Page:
In conclusion, you feel more confident in the code you write and ship.

But isn't this more work?

When a codebase grows and becomes more complex, you want to be able to make changes and add more code with confidence. With TypeScript you start slow but your productivity in the long run drastically increases, with JavaScript it's the opposite. Think of it as an investment that will pay off in the future.

TS vs. JS

Type-safety In The Context of Full-stack Web Apps

We've already discussed how Type-safety is beneficial to developer productivity and project scalability. It's even more important in the context of full-stack Web Apps.

To fully understand "end-to-end" type-safety we need to go over how a web app works.

This is a "traditional" monolithic web app architecture, you have several components interacting with each other through a request/response cycle. While there are other types of architectures this is the most common one and it's the one we'll be focusing on in this article.

Web App Architecture

  • Front-end: What the user sees and interacts with. It can be a Web App, a Mobile App, a Desktop App, etc. In the context of Web Apps, you write it using HTML, CSS and JavaScript. Most likely you'll use a front-end framework like (React, Vue, Angular, etc.).
  • API: how the front-end interacts with the server. The most popular types of APIs are REST and GraphQL APIs.
  • Server: Contains the core business logic of the app. It can be written in any language like JavaScript, Python, Java, Go, Rust, etc.
  • How the server interacts with the database. Usually through on ORM/ query builders/ raw Database queries. Here's a comparison between each way.
  • Database: where data is persisted and stored. Can be relational, document-based, key-value pairs, etc.

Now as you can see, we have a lot of options when it comes to each component in the stack each option offering some advantages and drawbacks. We'll be taking a look at different stacks and comparing them:

Full-stack Apps and REST APIs

If you're working with REST APIs and full-stack JavaScript you're not getting any type-safety, this will lead to unpredictable code, unnecessary bugs, and slowdown the development process.

Will using TypeScript help?

Writing the front-end and the backend in TypeScript doesn't make an app type-safe, this is because the API that's connecting them is not typed. The system is as strong as its weakest point, in this case, it's the API.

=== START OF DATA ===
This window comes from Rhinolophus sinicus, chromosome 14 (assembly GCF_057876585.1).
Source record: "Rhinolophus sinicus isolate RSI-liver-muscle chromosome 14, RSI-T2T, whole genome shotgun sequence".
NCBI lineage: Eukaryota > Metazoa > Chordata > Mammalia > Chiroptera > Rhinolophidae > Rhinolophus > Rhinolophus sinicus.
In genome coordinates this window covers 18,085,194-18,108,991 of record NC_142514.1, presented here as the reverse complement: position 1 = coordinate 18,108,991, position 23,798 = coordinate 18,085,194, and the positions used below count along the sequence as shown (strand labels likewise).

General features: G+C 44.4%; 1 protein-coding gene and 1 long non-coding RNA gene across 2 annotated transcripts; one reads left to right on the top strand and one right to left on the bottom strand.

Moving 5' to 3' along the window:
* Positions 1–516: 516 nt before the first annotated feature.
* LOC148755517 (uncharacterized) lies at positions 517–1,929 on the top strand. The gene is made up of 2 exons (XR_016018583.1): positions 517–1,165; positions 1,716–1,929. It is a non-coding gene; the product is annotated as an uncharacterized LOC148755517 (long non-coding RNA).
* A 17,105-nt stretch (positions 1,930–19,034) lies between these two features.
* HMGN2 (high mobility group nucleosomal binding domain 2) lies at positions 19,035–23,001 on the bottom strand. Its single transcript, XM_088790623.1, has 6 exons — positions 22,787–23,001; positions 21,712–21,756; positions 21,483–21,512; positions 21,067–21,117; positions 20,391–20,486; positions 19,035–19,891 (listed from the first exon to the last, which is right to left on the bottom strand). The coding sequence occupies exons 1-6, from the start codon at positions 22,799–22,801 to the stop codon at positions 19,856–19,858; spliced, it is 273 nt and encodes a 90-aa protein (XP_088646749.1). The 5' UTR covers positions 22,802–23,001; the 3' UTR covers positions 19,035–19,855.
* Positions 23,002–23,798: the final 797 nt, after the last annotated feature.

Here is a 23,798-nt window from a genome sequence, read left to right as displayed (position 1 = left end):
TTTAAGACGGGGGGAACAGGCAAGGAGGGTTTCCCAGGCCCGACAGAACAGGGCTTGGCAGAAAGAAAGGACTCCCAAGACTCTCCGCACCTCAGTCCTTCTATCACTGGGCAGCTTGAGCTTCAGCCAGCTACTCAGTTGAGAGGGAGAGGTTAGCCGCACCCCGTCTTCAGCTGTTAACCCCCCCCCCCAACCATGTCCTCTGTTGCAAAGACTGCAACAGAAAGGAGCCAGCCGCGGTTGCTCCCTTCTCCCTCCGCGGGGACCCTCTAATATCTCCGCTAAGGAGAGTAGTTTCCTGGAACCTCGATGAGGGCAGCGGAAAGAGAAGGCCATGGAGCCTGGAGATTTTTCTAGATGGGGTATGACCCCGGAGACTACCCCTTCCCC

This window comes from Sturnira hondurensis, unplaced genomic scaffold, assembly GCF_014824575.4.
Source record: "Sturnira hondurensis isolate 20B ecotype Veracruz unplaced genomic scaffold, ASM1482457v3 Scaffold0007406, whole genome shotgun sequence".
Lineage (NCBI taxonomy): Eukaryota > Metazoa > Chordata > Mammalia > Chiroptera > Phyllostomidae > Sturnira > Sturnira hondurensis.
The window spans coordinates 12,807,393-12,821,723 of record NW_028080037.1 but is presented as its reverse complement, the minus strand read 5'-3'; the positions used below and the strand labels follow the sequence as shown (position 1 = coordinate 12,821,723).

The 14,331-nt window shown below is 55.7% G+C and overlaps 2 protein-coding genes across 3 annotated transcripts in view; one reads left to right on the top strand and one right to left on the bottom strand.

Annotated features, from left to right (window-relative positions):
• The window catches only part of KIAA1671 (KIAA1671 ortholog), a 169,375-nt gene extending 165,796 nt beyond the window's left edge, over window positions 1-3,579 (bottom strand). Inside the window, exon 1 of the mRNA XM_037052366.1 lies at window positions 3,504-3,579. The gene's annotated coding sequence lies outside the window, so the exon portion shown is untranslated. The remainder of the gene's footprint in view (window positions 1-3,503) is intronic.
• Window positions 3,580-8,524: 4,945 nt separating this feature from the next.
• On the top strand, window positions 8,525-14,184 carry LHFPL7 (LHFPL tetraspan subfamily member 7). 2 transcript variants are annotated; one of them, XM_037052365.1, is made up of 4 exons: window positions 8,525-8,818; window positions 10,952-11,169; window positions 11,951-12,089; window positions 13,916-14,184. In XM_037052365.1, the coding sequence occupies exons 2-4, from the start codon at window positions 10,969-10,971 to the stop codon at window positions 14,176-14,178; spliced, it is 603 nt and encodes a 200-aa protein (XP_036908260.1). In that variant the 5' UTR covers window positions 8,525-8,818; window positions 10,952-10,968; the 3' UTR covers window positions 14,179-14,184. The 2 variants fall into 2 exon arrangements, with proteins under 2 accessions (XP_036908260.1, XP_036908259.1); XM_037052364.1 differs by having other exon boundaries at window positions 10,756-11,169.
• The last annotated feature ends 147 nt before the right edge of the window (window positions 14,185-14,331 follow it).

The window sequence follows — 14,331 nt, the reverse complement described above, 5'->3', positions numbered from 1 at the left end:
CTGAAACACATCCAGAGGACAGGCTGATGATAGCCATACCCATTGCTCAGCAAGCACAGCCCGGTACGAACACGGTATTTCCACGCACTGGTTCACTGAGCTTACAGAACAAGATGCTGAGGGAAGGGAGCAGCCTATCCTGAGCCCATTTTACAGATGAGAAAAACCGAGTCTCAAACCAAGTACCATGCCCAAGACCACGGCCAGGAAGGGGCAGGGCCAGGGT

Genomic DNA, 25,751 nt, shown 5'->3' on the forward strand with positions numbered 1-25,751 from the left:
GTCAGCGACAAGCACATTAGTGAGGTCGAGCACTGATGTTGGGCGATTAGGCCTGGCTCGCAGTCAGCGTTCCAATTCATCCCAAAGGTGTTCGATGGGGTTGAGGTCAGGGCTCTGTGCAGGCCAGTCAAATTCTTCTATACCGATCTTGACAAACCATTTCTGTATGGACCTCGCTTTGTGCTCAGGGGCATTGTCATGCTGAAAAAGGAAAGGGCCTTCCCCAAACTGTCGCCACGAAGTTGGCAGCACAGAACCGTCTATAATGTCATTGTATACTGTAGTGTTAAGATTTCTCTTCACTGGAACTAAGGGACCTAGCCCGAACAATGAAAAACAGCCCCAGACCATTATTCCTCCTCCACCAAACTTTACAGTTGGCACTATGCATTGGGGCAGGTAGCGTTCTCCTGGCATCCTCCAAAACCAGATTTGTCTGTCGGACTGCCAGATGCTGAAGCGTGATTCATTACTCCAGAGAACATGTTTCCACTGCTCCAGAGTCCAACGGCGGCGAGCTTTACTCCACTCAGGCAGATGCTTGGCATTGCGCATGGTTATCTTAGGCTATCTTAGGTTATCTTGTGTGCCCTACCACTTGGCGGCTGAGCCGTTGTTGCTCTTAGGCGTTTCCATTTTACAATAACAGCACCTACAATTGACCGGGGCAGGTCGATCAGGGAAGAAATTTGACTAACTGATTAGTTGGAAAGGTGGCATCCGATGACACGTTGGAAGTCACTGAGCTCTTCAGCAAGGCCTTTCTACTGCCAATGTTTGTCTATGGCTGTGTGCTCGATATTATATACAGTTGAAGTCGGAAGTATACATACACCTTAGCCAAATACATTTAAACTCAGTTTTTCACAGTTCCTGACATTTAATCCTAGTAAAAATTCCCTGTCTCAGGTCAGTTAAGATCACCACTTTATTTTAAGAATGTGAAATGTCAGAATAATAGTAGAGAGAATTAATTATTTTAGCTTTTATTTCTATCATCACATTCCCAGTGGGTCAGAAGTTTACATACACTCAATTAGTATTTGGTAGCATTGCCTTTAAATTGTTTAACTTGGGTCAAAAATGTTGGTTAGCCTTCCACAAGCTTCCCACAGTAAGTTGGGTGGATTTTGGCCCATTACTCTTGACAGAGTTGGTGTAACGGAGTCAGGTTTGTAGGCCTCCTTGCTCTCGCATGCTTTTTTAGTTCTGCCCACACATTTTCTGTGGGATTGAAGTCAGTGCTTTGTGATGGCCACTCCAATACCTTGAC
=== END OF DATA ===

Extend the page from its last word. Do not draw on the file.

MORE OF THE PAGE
Developers working on the front-end will have to assume the type of the returned data when interacting with the API. Since there's room for assumption, type mismatches can occur often and thus slowing down the development process.

We also have multiple sources of truth for our types and they can easily get out of sync.

Here's a visual summary:

Full stack TS + REST

Furthermore, when using a REST API, you encounter the following problems:

  1. Maintaining documentation for the API: You need to define all of the endpoints, their parameters, and the values they return (including errors). For example, check out GitHub's REST API documentation
  2. Overfetching: the endpoint returns more data than you need.
  3. Under-fetching: the data you need is spread across multiple endpoints and you have to manually stitch them together.
  4. The returned data is not typed, which affects developer productivity and the code quality (How well it scales and how predictable it is).

Fortunately, there is a better alternative: GraphQL.

GraphQL: The New REST

If you're not familiar with GraphQL it's a new way to build APIs. Instead of defining multiple endpoints you define a single endpoint and interact with it. It also solves the issues that REST APIs have:

  1. You only ask for the data that you need so no more under-fetching or over-fetching
  2. Documentation is automatically generated, so no need to document any changes.
  3. It's a spec: all GraphQL APIs work the same, so there's no learning curve. (REST APIs can be built in different ways)

What's great about GraphQL is that it has a built-in type system. So we're one step closer to creating an end-to-end type-safe system.

REST vs GraphQL GraphQL vs. REST

Leveraging GraphQL Tooling To Build An End-to-end Type-safe System

To achieve end-to-end type-safety status, types must be consistent and in sync across the whole stack. The goal is to maintain a single source of truth for our types. Doing this is a lot of manual work, which leaves room for error. So the best solution is to automate this task.

There are multiple stacks that can achieve end-to-end type-safety, I'll be showing you one way to do it.

  1. We use an ORM to get the types of our database (Prisma)
  2. Use a code-first approach to define our schema and resolvers using Nexus. A Schema-first approach can also work, however, it leaves room for error. Here's a comparison between code-first and schema-first development
  3. Generate types from the schema to use on the front-end using GraphQL code generator

This is a unidirectional flow that starts from the backend and our types propagate to the frontend. It also maintains a single source of truth (the GraphQL schema) and allows us to have a clear 3 step process in case we want to do any migrations/updates.

  1. Update the database schema and types.
  2. Update the types and fields in the schema generation step.
  3. Update the fields on the front-end.

Full Stack TypeScript + GraphQL API

If you're interested in a practical code example, Prisma has an end-to-end type-safe example which uses the following stack:

  • Next.js ( Full Stack Framework) + TypeScript.
  • Apollo GraphQL (GraphQL Client + GraphQL server).
  • Prisma (database toolkit to interact with the Database).
  • SQLite (can easily be replaced with PostgreSQL).
  • Nexus (code-first GraphQL Schema + generates types).

They also have a guide which shows how to build this Fullstack, Type-Safe GraphQL example.